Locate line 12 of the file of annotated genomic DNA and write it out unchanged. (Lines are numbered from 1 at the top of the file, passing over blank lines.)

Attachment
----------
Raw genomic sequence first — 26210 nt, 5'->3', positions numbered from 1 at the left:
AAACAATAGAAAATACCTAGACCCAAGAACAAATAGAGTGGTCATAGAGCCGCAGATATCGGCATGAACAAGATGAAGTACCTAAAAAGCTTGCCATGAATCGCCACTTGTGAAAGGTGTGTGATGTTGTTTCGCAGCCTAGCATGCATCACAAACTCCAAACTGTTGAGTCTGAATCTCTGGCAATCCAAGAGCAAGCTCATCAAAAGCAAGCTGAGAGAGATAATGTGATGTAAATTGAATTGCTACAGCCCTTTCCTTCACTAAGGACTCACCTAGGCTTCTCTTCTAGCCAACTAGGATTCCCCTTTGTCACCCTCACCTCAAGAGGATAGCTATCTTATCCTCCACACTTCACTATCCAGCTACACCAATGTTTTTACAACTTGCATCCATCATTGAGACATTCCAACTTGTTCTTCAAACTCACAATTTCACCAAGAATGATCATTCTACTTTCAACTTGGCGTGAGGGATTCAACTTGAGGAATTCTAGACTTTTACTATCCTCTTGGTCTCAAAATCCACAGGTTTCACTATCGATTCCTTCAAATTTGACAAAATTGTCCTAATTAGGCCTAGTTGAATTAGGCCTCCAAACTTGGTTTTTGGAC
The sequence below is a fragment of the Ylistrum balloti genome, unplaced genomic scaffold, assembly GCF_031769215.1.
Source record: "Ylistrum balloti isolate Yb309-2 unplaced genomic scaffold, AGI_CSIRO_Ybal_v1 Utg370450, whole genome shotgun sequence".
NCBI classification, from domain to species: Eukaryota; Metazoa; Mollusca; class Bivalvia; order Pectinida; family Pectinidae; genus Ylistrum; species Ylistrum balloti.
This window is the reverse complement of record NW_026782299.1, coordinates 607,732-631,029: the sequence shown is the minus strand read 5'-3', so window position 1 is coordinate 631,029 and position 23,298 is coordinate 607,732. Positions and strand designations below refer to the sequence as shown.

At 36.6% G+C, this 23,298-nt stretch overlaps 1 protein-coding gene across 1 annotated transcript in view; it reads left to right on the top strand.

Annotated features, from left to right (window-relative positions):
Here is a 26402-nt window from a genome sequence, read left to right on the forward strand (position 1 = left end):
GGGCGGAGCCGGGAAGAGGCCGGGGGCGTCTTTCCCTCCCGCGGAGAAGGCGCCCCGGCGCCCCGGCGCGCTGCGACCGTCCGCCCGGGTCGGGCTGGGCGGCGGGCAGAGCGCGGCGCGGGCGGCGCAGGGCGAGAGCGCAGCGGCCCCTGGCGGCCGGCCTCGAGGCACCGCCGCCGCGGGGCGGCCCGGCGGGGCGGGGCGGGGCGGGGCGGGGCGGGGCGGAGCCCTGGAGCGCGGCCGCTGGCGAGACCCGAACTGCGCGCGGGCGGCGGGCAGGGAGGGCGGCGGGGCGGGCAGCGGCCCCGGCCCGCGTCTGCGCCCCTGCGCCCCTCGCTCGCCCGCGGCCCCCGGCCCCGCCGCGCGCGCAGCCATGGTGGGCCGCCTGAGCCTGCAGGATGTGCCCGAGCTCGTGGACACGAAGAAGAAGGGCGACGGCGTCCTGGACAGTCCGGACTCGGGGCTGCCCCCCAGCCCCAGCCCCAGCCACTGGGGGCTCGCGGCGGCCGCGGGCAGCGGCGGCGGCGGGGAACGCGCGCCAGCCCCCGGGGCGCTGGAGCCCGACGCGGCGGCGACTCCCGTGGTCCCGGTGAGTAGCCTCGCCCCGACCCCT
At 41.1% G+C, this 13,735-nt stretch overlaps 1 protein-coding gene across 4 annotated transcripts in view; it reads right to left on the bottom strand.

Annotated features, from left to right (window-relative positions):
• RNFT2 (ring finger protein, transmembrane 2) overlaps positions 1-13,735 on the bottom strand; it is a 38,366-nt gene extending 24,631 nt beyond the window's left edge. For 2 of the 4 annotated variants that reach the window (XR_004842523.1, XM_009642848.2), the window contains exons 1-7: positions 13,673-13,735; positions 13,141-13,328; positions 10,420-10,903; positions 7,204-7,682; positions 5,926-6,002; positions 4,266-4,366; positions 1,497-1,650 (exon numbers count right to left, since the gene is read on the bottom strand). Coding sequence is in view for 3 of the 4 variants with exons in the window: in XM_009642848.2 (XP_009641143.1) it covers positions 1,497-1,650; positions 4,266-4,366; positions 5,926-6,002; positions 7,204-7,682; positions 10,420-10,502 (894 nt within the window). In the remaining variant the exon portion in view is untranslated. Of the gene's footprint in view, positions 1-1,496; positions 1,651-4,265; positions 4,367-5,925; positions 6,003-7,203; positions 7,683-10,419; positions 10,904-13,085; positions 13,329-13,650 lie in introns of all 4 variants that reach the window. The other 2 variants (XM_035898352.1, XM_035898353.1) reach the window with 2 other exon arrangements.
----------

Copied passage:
Annotated features, from left to right (window-relative positions):